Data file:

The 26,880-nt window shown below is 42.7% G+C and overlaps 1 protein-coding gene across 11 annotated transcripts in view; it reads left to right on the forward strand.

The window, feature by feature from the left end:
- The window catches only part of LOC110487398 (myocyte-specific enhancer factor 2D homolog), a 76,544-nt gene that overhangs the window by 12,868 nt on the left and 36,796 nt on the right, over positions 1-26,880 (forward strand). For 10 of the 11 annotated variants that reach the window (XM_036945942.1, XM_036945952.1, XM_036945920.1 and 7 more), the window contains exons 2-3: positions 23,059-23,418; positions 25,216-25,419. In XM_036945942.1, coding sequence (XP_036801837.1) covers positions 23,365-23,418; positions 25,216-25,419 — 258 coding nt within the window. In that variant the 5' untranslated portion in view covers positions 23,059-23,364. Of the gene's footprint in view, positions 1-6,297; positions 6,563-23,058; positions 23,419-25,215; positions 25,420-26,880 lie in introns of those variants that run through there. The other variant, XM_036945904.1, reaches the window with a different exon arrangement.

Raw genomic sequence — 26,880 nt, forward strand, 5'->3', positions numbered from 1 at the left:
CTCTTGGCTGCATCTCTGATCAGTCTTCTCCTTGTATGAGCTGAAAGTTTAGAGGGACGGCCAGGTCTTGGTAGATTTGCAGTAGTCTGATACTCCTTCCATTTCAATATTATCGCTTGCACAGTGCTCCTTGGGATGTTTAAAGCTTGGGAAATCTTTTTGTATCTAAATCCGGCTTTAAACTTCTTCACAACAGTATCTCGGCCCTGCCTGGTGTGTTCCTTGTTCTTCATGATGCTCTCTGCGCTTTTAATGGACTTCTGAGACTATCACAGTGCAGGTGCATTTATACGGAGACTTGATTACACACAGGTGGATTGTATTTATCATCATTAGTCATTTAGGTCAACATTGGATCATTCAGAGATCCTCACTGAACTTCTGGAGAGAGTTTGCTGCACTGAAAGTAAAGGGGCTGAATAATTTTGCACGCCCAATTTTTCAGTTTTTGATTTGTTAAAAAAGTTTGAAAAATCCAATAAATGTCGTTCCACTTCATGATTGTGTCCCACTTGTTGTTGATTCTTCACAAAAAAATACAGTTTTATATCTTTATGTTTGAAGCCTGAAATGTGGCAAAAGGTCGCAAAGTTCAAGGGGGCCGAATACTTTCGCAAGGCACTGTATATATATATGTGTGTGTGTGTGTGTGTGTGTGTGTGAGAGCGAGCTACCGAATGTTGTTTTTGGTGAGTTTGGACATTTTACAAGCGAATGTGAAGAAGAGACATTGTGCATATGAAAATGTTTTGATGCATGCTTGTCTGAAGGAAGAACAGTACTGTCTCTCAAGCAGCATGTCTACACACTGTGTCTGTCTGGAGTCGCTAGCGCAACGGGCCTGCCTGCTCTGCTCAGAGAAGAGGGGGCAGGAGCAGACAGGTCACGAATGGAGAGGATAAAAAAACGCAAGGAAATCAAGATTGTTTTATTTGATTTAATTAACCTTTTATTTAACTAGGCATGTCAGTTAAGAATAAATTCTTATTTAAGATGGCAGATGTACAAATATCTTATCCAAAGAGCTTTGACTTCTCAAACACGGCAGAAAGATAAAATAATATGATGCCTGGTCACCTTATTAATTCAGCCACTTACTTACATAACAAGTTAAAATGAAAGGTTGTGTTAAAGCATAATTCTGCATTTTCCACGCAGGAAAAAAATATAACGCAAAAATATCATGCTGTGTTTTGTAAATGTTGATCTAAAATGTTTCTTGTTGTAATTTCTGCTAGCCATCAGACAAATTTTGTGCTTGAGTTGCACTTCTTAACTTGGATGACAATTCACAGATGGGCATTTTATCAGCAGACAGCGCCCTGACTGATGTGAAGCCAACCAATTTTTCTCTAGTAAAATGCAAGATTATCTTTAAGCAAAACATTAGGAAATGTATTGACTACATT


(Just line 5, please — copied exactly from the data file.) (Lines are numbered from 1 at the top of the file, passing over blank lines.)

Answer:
CTCTTGGCTGCATCTCTGATCAGTCTTCTCCTTGTATGAGCTGAAAGTTTAGAGGGACGGCCAGGTCTTGGTAGATTTGCAGTAGTCTGATACTCCTTCCATTTCAATATTATCGCTTGCACAGTGCTCCTTGGGATGTTTAAAGCTTGGGAAATCTTTTTGTATCTAAATCCGGCTTTAAACTTCTTCACAACAGTATCTCGGCCCTGCCTGGTGTGTTCCTTGTTCTTCATGATGCTCTCTGCGCTTTTAATGGACTTCTGAGACTATCACAGTGCAGGTGCATTTATACGGAGACTTGATTACACACAGGTGGATTGTATTTATCATCATTAGTCATTTAGGTCAACATTGGATCATTCAGAGATCCTCACTGAACTTCTGGAGAGAGTTTGCTGCACTGAAAGTAAAGGGGCTGAATAATTTTGCACGCCCAATTTTTCAGTTTTTGATTTGTTAAAAAAGTTTGAAAAATCCAATAAATGTCGTTCCACTTCATGATTGTGTCCCACTTGTTGTTGATTCTTCACAAAAAAATACAGTTTTATATCTTTATGTTTGAAGCCTGAAATGTGGCAAAAGGTCGCAAAGTTCAAGGGGGCCGAATACTTTCGCAAGGCACTGTATATATATATGTGTGTGTGTGTGTGTGTGTGTGTGTGAGAGCGAGCTACCGAATGTTGTTTTTGGTGAGTTTGGACATTTTACAAGCGAATGTGAAGAAGAGACATTGTGCATATGAAAATGTTTTGATGCATGCTTGTCTGAAGGAAGAACAGTACTGTCTCTCAAGCAGCATGTCTACACACTGTGTCTGTCTGGAGTCGCTAGCGCAACGGGCCTGCCTGCTCTGCTCAGAGAAGAGGGGGCAGGAGCAGACAGGTCACGAATGGAGAGGATAAAAAAACGCAAGGAAATCAAGATTGTTTTATTTGATTTAATTAACCTTTTATTTAACTAGGCATGTCAGTTAAGAATAAATTCTTATTTAAGATGGCAGATGTACAAATATCTTATCCAAAGAGCTTTGACTTCTCAAACACGGCAGAAAGATAAAATAATATGATGCCTGGTCACCTTATTAATTCAGCCACTTACTTACATAACAAGTTAAAATGAAAGGTTGTGTTAAAGCATAATTCTGCATTTTCCACGCAGGAAAAAAATATAACGCAAAAATATCATGCTGTGTTTTGTAAATGTTGATCTAAAATGTTTCTTGTTGTAATTTCTGCTAGCCATCAGACAAATTTTGTGCTTGAGTTGCACTTCTTAACTTGGATGACAATTCACAGATGGGCATTTTATCAGCAGACAGCGCCCTGACTGATGTGAAGCCAACCAATTTTTCTCTAGTAAAATGCAAGATTATCTTTAAGCAAAACATTAGGAAATGTATTGACTACATT